"What if the government starts enforcing the espionage statute whenever there's a leak?" Steve Roberts, a former New York Times journalist who teaches at George Washington University, observed to the Baltimore Sun. "It's going to have a tremendously chilling effect on this interplay between sources and reporters."
But Rep. Lamar Smith (R-Tex.) insisted that stopping leaks should be a very high priority. "When national security secrets leak and become public knowledge," he wrote in a letter to the president, "our people and our national interests are jeopardized. And when our enemies know our secrets, American lives are threatened."
As it happens, these two quotations are separated by seven years. Roberts was speaking in 2005 about the furor over Dana Priest's important story in The Washington Post revealing that the CIA was maintaining a series of "black sites" abroad where terrorism detainees were interrogated. For this, Priest came under searing attack from allies of the George W. Bush administration.
Smith's letter was sent to President Barack Obama in 2012. It complained about national security leaks that set off the very investigation which this week prompted fury over the Justice Department's seizure of two months' worth of telephone records from a group of Associated Press reporters.
Isn't it odd that many Republicans who demanded a thorough investigation a year ago are now condemning the Justice Department for doing what they asked for? Republican National Committee chairman Reince Priebus even called on Attorney General Eric Holder to resign, saying he had "trampled on the First Amendment."
It's a funny thing about media leaks: They are either courageous or outrageous, depending on whether they help or hurt your political party.
Forgive me for feeling cynical and depressed about our nation's political conversation. Scandalmania is distorting our discussion of three different issues, sweeping them into one big narrative -- everything is a "narrative" these days -- about the beleaguered second-term presidency of Barack Obama.
What's being buried under a story line?
On leaks, I don't believe that the media have unlimited immunity. But I am very pro-leak because such disclosures are often the only way citizens in a free society can find out things they need to know. The Justice Department's actions in the AP case seem to go way beyond what is justified or necessary. There was no need to ignore guidelines suggesting that news organizations should usually have the chance to negotiate or challenge subpoenas.
Holder recused himself from the case, and the White House, which is, in effect, a subject of the investigation, can plausibly claim it was unaware of the decision.
Nonetheless, liberals have reason to contest the Obama administration on civil liberties questions. What's entertaining is to watch so many Republicans (let's exempt the consistent libertarians) reverse a decade of hard-line positions on national security matters and speak now as if they were card-carrying members of the American Civil Liberties Union.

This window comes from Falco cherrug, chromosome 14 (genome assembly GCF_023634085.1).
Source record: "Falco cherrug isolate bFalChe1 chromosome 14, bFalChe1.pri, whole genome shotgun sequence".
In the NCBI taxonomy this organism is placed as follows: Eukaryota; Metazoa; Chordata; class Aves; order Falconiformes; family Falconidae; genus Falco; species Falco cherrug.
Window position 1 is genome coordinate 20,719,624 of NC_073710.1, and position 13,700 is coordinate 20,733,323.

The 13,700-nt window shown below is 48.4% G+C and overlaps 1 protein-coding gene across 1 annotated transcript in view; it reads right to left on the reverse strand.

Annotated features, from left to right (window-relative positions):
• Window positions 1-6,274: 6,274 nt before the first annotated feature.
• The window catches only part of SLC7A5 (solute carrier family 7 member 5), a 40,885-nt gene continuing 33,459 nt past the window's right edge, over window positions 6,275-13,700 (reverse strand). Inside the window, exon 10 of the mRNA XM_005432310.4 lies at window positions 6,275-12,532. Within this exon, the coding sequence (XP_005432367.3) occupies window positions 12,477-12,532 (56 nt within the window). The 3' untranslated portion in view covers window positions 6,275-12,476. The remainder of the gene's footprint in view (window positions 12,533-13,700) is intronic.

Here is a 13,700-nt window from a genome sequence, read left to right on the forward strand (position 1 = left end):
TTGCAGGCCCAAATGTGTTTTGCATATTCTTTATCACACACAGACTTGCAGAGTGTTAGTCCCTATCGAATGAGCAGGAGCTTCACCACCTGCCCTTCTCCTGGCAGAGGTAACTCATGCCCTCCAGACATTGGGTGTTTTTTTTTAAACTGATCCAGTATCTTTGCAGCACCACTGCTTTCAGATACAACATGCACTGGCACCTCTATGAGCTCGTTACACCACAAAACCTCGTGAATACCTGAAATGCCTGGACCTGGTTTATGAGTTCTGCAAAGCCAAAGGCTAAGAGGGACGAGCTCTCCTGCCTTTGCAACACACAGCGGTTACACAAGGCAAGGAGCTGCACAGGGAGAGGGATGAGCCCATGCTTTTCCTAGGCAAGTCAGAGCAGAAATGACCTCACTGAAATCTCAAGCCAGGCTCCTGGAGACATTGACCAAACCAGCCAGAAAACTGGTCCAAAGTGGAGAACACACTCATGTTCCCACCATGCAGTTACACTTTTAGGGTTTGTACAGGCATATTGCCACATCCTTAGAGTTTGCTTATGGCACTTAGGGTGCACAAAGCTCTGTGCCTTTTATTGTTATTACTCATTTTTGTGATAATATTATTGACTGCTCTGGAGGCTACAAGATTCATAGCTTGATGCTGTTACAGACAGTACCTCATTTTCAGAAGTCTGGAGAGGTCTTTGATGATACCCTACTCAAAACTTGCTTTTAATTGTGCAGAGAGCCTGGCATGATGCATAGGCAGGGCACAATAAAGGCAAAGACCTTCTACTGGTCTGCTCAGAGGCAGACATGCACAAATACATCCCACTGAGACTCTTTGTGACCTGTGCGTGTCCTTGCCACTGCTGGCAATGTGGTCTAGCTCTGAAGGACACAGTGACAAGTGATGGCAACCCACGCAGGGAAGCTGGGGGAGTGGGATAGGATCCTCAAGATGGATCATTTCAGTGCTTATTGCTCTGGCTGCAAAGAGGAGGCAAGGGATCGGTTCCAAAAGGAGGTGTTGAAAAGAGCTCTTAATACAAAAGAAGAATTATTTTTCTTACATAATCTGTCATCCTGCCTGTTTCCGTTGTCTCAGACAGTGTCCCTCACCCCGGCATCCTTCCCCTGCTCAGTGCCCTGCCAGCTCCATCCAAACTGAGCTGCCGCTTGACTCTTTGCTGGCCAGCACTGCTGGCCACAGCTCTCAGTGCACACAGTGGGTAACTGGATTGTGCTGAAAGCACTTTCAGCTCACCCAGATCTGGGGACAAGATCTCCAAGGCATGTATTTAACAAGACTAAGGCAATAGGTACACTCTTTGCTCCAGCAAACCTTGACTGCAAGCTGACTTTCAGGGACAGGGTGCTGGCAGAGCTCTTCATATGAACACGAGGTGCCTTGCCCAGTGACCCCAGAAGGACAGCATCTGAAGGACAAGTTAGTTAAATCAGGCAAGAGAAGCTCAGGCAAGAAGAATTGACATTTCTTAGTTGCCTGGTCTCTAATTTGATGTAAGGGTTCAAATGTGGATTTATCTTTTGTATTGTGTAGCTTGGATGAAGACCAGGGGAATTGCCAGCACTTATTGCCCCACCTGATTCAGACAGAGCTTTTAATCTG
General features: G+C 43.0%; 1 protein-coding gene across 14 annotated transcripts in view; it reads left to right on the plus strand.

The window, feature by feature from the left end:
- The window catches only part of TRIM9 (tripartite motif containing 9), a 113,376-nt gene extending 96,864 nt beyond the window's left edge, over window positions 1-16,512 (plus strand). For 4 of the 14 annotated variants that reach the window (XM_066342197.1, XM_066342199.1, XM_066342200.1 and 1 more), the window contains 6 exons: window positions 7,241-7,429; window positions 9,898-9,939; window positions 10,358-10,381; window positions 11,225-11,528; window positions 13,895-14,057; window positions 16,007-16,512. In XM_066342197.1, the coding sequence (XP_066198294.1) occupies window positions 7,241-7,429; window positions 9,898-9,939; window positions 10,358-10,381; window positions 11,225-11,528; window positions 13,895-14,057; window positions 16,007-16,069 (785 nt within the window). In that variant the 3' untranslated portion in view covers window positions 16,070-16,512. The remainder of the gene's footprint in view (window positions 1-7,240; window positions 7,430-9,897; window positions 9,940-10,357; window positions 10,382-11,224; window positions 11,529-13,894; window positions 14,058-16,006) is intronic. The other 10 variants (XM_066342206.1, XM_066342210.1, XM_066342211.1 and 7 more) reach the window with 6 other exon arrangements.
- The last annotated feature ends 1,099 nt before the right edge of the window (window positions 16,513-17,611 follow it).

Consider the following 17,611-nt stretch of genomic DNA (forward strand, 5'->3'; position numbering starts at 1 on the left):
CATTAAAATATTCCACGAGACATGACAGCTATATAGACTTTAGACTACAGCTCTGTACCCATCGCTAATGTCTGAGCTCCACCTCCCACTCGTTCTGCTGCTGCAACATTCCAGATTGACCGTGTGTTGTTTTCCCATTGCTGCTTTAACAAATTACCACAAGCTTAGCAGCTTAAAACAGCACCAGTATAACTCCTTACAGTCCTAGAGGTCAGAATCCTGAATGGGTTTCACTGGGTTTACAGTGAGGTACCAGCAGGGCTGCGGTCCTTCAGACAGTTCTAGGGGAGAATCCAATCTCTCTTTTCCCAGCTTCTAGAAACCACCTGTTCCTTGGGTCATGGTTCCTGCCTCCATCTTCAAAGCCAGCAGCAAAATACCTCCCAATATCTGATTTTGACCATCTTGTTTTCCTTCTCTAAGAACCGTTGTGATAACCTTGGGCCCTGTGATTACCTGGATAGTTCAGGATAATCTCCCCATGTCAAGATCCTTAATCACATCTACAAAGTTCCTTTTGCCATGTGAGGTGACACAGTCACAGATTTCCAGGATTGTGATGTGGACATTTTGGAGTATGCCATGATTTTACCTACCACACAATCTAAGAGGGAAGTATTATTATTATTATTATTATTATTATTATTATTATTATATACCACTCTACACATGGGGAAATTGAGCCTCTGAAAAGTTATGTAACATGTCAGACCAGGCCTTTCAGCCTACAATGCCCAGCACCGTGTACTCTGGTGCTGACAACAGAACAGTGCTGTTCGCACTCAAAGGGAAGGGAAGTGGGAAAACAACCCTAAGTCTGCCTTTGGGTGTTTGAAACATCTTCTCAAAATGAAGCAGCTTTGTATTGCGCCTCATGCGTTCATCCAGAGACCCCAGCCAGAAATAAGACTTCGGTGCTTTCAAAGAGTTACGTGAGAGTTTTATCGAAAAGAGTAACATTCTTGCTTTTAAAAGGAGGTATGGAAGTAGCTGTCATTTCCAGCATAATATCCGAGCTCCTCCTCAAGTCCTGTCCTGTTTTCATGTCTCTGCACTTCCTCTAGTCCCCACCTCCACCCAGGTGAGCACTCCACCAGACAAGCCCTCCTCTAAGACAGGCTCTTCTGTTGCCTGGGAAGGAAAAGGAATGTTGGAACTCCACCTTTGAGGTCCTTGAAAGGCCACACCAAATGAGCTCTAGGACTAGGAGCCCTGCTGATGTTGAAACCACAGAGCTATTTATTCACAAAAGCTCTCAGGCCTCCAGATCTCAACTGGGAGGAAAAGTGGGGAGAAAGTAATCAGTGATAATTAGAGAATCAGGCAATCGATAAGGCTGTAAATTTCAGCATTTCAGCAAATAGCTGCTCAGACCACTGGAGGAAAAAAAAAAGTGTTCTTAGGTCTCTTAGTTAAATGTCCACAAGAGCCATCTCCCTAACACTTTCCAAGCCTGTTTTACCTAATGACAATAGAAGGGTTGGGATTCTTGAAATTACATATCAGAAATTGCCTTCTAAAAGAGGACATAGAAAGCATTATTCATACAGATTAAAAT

Then there is the IRS's targeting tea party groups for special scrutiny in applications for 501(c)(4) status. Of course this was wrong -- and stupid. Liberals were incensed when the IRS questioned the tax status of several progressive groups during the Bush administration. The IRS needs to be ultra-scrupulous about political neutrality, period. That's why Obama came out late Wednesday to announce a shake-up at the agency.
But the other scandal -- as The Washington Post's Ezra Klein and Ruth Marcus and MSNBC's Lawrence O'Donnell have all suggested -- is that any groups involved in partisan electioneering are being granted standing as "social welfare" organizations, allowing them to hide the identity of their donors. A bad mistake could compound the IRS's timidity on the 501(c)(4) issue.
And finally, Benghazi, the "scandal" that seems to be all smoke and no gun. The House could have spent its energy trying to figure out what led to this tragedy, why diplomats were in such a dangerous place and how to protect brave Foreign Service officers in the future. Congress could even have asked itself whether it's providing enough money for the task. But focusing on the narrow concern of who did what to a set of talking points (and bloviating about this episode as a new "Watergate") takes what could be a legitimate inquiry and turns it into a political carnival.
I know, I know: This "confluence" of "scandals" spells "trouble" for the Obama administration. Well, sure, this has been hell week for the president. But what spells trouble for our country is our apparent eagerness to avoid debate about discrete problems by sacrificing the particulars and the facts to the idol of political narrative. It's a false god.
E.J. Dionne Jr. is a syndicated columnist for The Washington Post.